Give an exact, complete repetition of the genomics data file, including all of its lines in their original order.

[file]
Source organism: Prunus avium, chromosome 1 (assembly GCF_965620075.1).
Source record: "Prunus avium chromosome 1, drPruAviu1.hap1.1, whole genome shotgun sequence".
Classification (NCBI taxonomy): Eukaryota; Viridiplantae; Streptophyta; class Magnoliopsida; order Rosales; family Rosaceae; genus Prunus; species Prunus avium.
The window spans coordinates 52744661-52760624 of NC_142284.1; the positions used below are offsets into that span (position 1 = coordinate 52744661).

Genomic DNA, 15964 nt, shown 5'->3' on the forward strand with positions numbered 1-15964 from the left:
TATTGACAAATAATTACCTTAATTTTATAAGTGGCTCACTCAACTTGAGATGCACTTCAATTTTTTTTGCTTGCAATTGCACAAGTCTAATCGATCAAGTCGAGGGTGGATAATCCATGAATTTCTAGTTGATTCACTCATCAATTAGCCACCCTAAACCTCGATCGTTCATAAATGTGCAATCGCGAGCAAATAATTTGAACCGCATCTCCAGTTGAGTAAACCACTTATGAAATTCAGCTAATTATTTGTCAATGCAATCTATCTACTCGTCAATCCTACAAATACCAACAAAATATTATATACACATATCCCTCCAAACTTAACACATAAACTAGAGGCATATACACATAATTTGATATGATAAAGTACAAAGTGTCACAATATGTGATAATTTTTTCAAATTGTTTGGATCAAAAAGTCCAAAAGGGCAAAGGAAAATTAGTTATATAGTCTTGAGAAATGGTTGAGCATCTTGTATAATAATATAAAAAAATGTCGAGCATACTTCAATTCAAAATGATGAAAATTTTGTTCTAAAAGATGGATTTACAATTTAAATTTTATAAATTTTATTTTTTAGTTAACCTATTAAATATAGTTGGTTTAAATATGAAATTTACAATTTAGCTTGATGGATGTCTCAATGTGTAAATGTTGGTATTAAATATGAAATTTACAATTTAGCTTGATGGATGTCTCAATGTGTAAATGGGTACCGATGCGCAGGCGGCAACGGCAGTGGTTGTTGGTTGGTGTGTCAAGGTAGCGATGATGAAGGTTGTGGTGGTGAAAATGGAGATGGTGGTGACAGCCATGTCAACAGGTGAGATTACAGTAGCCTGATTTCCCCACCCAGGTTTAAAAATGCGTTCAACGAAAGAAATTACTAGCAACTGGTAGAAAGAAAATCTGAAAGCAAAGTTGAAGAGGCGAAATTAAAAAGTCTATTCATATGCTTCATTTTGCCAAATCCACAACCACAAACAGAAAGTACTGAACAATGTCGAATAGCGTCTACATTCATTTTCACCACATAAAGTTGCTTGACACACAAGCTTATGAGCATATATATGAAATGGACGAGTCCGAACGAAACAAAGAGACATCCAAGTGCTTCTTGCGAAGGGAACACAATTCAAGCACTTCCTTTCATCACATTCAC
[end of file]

Source organism: Prunus avium, chromosome 1 (assembly GCF_965620075.1).
Source record: "Prunus avium chromosome 1, drPruAviu1.hap1.1, whole genome shotgun sequence".
Classification (NCBI taxonomy): Eukaryota; Viridiplantae; Streptophyta; class Magnoliopsida; order Rosales; family Rosaceae; genus Prunus; species Prunus avium.
The window spans coordinates 52744661-52760624 of NC_142284.1; the positions used below are offsets into that span (position 1 = coordinate 52744661).

Genomic DNA, 15964 nt, shown 5'->3' on the forward strand with positions numbered 1-15964 from the left:
TATTGACAAATAATTACCTTAATTTTATAAGTGGCTCACTCAACTTGAGATGCACTTCAATTTTTTTTGCTTGCAATTGCACAAGTCTAATCGATCAAGTCGAGGGTGGATAATCCATGAATTTCTAGTTGATTCACTCATCAATTAGCCACCCTAAACCTCGATCGTTCATAAATGTGCAATCGCGAGCAAATAATTTGAACCGCATCTCCAGTTGAGTAAACCACTTATGAAATTCAGCTAATTATTTGTCAATGCAATCTATCTACTCGTCAATCCTACAAATACCAACAAAATATTATATACACATATCCCTCCAAACTTAACACATAAACTAGAGGCATATACACATAATTTGATATGATAAAGTACAAAGTGTCACAATATGTGATAATTTTTTCAAATTGTTTGGATCAAAAAGTCCAAAAGGGCAAAGGAAAATTAGTTATATAGTCTTGAGAAATGGTTGAGCATCTTGTATAATAATATAAAAAAATGTCGAGCATACTTCAATTCAAAATGATGAAAATTTTGTTCTAAAAGATGGATTTACAATTTAAATTTTATAAATTTTATTTTTTAGTTAACCTATTAAATATAGTTGGTTTAAATATGAAATTTACAATTTAGCTTGATGGATGTCTCAATGTGTAAATGTTGGTATTAAATATGAAATTTACAATTTAGCTTGATGGATGTCTCAATGTGTAAATGGGTACCGATGCGCAGGCGGCAACGGCAGTGGTTGTTGGTTGGTGTGTCAAGGTAGCGATGATGAAGGTTGTGGTGGTGAAAATGGAGATGGTGGTGACAGCCATGTCAACAGGTGAGATTACAGTAGCCTGATTTCCCCACCCAGGTTTAAAAATGCGTTCAACGAAAGAAATTACTAGCAACTGGTAGAAAGAAAATCTGAAAGCAAAGTTGAAGAGGCGAAATTAAAAAGTCTATTCATATGCTTCATTTTGCCAAATCCACAACCACAAACAGAAAGTACTGAACAATGTCGAATAGCGTCTACATTCATTTTCACCACATAAAGTTGCTTGACACACAAGCTTATGAGCATATATATGAAATGGACGAGTCCGAACGAAACAAAGAGACATCCAAGTGCTTCTTGCGAAGGGAACACAATTCAAGCACTTCCTTTCATCACATTCAC